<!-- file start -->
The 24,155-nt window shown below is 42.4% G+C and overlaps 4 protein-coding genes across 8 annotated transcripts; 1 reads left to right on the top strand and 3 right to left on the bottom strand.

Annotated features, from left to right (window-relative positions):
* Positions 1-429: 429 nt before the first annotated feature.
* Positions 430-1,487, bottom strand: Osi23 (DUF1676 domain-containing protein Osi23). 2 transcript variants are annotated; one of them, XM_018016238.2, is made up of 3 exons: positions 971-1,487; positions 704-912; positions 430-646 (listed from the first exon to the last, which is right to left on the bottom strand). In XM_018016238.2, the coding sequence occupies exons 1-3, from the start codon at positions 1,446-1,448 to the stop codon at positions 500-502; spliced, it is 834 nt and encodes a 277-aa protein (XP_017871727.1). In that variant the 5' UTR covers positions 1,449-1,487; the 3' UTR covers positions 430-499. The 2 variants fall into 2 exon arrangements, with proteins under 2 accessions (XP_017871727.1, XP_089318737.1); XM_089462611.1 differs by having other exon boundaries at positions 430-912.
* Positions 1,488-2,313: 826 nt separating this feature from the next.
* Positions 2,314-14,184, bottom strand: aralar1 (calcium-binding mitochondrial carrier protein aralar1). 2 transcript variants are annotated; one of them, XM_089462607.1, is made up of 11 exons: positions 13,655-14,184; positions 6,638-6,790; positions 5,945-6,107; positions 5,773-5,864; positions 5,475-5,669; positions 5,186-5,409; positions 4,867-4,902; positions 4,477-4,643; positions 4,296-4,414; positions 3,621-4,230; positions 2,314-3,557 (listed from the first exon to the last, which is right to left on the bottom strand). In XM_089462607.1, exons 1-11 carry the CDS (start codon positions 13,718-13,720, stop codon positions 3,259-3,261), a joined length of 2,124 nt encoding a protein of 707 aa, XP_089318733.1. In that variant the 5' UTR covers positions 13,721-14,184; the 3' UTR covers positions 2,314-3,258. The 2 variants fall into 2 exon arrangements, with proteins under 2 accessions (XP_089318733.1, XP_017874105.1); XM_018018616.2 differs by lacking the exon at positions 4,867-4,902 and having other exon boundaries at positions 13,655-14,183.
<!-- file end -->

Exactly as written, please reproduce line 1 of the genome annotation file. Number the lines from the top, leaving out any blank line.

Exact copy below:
The 24,155-nt window shown below is 42.4% G+C and overlaps 4 protein-coding genes across 8 annotated transcripts; 1 reads left to right on the top strand and 3 right to left on the bottom strand.